“It was the worst time. All the people of religion and knowledge were either killed or sent into exile. Archives were burnt. Communities were closed. Islam was forbidden,” says Mufti Yaqoob. Before the Soviet era, Lithuania had around 25 Tatar mosques scattered all over the country, including the capital Vilnius. Today, only three survive, none of which are in the capital, they are all in obscure, ‘unimportant’ villages like Keturiasdešimt Totorių.
‘European’ Lithuanian mosques
Most people have to look twice. Initially, the mečetė (mosque) looks just like any other wooden hut you might see all over the Baltic countryside; a dark brown square made of neat vertical timber slats with a few small simple square windows and an apexed tin roof. It is unlike the mosques seen everywhere else in the world; no arabesque designs adorn the front, nor does it have a minaret by its side. The only clue is a crescent atop an ornate little turret with a small onion dome, where the tin roof’s point should be.
Even the turret seems to belong elsewhere – a Russian church maybe? The Keturiasdešimt Totorių mečetė is the most European-looking mosque you are likely to see anywhere on the continent. It is a mosque completely at home in the Lithuanian countryside.
This is hardly surprising, given that a mosque has stood here since 1558, maybe even earlier. In the mosque’s cemetery there are graves said to date back to that time, though few markings remain, except on one. Allahberdi’s grave, from around 1621 is probably the oldest identifiable Muslim grave in all of northern Europe.
“I cannot say I am something else. I’m a local, I’m a citizen, I cannot say that my parents came from somewhere else, I’m Lithuanian,” says Mufti Yaqoob. His words echo the sentiments of Lithuanian Muslim Tatars all over the country, including the 120 still living in Keturiasdešimt Totorių, some of whom claim direct descent to that very first community of Muslims that fought alongside Vytautas. Muslims make up a third of the village’s population and yet the mosque opens only on special occasions now, there are no daily services like elsewhere.
“Most of the people here don’t even know how to pray anymore, so the mosque is only open for important ceremonies like funerals and religious festivals”, says Evginenia Jakubauskiene, a 65-year-old Muslim Tatar woman whose husband is originally from Keturiasdešimt Totorių. In a strange way, the oppression and isolation experienced by Evginenia’s people means the mosque has taken on a different, possibly more important, role now.
“We lost our language and so much of our identity a long time ago. The mosques are very important. They are all that we have left,” says Fatima Stantrukova, a 70-year-old villager who volunteers as a caretaker at the mosque and nearby Tatar community centre.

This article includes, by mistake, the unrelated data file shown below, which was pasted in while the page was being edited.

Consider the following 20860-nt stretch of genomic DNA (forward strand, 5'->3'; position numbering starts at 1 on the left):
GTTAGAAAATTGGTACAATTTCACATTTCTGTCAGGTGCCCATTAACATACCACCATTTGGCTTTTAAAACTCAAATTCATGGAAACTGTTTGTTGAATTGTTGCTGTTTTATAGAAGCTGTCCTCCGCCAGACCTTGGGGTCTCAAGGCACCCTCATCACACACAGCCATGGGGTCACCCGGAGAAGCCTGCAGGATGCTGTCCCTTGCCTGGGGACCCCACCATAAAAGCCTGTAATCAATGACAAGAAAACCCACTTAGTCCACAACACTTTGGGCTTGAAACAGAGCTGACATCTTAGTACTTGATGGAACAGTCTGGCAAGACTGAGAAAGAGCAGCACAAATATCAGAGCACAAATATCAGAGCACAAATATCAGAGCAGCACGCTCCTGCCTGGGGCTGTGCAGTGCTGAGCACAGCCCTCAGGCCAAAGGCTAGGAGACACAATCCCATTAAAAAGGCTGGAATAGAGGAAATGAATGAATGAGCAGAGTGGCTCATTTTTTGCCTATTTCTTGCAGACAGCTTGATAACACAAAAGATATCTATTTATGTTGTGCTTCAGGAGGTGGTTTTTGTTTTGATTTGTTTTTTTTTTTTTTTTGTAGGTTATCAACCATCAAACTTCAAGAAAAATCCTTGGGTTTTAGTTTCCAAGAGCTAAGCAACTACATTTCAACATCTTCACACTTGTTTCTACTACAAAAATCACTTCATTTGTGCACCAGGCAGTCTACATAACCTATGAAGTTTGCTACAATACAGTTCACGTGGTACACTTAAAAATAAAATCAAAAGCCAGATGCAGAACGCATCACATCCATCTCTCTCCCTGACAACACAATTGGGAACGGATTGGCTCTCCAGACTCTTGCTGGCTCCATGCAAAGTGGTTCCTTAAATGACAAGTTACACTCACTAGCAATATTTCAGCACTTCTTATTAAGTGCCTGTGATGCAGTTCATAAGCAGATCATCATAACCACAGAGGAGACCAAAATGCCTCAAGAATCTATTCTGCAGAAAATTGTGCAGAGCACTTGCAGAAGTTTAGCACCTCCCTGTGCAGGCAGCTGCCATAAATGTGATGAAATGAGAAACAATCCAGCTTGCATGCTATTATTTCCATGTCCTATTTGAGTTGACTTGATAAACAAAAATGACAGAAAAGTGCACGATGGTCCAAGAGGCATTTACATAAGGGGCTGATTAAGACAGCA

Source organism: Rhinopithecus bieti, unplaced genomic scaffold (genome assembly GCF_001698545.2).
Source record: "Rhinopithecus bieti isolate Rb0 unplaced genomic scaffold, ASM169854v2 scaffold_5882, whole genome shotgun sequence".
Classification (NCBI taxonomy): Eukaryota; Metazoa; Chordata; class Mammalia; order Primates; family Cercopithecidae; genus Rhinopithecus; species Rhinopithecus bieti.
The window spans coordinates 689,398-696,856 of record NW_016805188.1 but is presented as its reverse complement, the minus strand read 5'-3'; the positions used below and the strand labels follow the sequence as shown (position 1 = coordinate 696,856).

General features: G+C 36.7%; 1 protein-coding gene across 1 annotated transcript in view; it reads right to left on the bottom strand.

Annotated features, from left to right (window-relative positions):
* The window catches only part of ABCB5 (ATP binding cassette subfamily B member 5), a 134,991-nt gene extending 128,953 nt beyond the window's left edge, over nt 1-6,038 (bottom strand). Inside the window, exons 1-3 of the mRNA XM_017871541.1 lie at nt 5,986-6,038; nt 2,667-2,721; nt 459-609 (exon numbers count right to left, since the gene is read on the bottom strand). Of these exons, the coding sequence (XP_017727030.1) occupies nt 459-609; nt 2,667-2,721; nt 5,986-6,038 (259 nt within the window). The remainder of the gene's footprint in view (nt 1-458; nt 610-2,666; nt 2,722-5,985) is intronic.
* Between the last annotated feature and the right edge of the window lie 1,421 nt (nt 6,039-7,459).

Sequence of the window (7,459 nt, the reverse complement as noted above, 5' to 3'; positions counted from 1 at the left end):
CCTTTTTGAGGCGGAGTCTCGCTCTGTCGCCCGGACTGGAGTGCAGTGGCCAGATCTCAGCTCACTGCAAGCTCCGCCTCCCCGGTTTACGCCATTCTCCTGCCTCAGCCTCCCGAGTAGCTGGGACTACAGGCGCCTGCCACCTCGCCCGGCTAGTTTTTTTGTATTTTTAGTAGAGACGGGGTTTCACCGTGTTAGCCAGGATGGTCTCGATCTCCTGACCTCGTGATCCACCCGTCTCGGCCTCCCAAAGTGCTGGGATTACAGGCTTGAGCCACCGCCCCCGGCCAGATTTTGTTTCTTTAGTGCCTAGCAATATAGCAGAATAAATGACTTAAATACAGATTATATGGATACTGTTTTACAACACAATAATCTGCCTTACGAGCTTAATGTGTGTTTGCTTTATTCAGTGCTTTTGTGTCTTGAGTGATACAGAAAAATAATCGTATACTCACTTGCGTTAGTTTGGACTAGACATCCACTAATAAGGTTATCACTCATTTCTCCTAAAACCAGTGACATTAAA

Inside the mosque, there are many of the features we have come to expect. The building is split into two rooms – one for men and one for women, with a small green net curtain covering the opening in the segregating wall. Both rooms have small wooden balconies at the back and several benches for those that have trouble kneeling and bending. The interior is entirely covered by floor to ceiling pine slats, giving it a distinctly Baltic air and it is carpeted throughout in a decorative blue design. On the carpet are arches pointing towards the holy city of Makkah in Saudi Arabia, the direction all Muslims must pray.
The larger men’s room also has a brightly coloured wooden mimbar (pulpit) in the Turkish-style at the front. This is where the Imam delivers his sermons from. Next to it is the spot where the Imam stands to lead the prayer. These days the space is only occupied occasionally.
Change is coming
One of these infrequent Imams is Aleksandras Beganskas, also known as ‘Hamza’. He serves the mosque in Nemėžis, another of the three remaining Tatar mosques in Lithuania. This one was used as a storehouse during the Soviet era. There is one other in the village of Raižiai.
Like many older Tatars, Hamza has an ‘official’ name and a ‘Muslim’ name – another legacy of the Soviet era. Hamza, like Mufti Yaqoob is desperate to change the role of Islam and the mosques amongst his people.
“People think Islam is just culture for Tatar people. We are trying to change this. We must change this. After 600 years, we are still Muslim.”
During Ramadan this year, Hamza led a congregation, which averaged ten worshippers for the daily late night prayers. It doesn’t sound like much in a village where the Muslim population is 400, but in previous years, there would have been none. Hamza is also the father of two children. His daughter has a Muslim name, and his son, an ancient Tatar name, Eldar.
When Eldar grows up, Hamza wants him to train as an imam, something his parents’ generation could only have dreamt of for their own children.
“I am very, very happy that I live in this community now. When my son was born I could circumcise him, no problem. I was born a Muslim and have a good chance to develop our community. We are doing something.”
Four more mosques like the ones in Lithuania can be found in the lands presented to the Muslim Tatars by Vytautas. These now fall outside the modern borders of Lithuania, in the Polish towns of Kruszyniany and Bohoniki as well as the Belarusian towns, Navahrudak and Iwie.
The mosques and the story of the community that built them are a timely reminder to Baltic and European people that Islam and Muslims are nothing new to this part of the world. It is also a story that reminds us of the importance of fighting intolerance just in the way those 14th century Muslims did, ensuring the survival of the Lithuanian identity. As one resident of Keturiasdešimt Totorių put it; in the current climate, a story like this is a “gift” for us all.
Tharik Hussain is a British Muslim travel writer and journalist who specialises in the Muslim heritage of Europe. He has written about the Islamic history of places as diverse as Romania, Ireland and Spain. Tharik blogs as the Wandering Musulman and all of his published work can be seen on his website.
This article originally appeared in The Baltic Times